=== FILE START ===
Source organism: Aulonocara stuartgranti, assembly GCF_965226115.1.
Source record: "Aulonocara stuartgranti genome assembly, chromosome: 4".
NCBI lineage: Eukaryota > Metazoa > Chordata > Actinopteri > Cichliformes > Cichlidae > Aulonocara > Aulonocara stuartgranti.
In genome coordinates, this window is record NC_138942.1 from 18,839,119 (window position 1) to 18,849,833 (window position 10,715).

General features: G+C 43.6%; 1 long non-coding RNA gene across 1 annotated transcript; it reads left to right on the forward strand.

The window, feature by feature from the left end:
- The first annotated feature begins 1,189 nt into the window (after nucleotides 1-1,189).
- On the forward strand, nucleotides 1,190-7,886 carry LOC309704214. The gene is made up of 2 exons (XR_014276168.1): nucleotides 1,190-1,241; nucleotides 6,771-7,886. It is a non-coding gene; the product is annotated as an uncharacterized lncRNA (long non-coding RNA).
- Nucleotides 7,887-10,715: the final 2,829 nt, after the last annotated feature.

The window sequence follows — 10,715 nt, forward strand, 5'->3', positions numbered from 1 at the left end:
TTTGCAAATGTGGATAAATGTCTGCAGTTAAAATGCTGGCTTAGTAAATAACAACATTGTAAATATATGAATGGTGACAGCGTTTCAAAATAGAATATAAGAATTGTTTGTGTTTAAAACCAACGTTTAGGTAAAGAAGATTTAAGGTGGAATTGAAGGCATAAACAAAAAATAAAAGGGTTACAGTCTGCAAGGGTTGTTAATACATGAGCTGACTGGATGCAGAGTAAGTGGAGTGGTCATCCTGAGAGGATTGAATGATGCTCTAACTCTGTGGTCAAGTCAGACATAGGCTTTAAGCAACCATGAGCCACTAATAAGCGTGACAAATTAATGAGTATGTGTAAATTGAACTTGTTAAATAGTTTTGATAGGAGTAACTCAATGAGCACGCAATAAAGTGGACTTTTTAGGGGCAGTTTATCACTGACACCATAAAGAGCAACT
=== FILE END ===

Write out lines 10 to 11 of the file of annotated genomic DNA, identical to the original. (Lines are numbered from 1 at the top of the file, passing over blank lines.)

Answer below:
The window sequence follows — 10,715 nt, forward strand, 5'->3', positions numbered from 1 at the left end:
TTTGCAAATGTGGATAAATGTCTGCAGTTAAAATGCTGGCTTAGTAAATAACAACATTGTAAATATATGAATGGTGACAGCGTTTCAAAATAGAATATAAGAATTGTTTGTGTTTAAAACCAACGTTTAGGTAAAGAAGATTTAAGGTGGAATTGAAGGCATAAACAAAAAATAAAAGGGTTACAGTCTGCAAGGGTTGTTAATACATGAGCTGACTGGATGCAGAGTAAGTGGAGTGGTCATCCTGAGAGGATTGAATGATGCTCTAACTCTGTGGTCAAGTCAGACATAGGCTTTAAGCAACCATGAGCCACTAATAAGCGTGACAAATTAATGAGTATGTGTAAATTGAACTTGTTAAATAGTTTTGATAGGAGTAACTCAATGAGCACGCAATAAAGTGGACTTTTTAGGGGCAGTTTATCACTGACACCATAAAGAGCAACT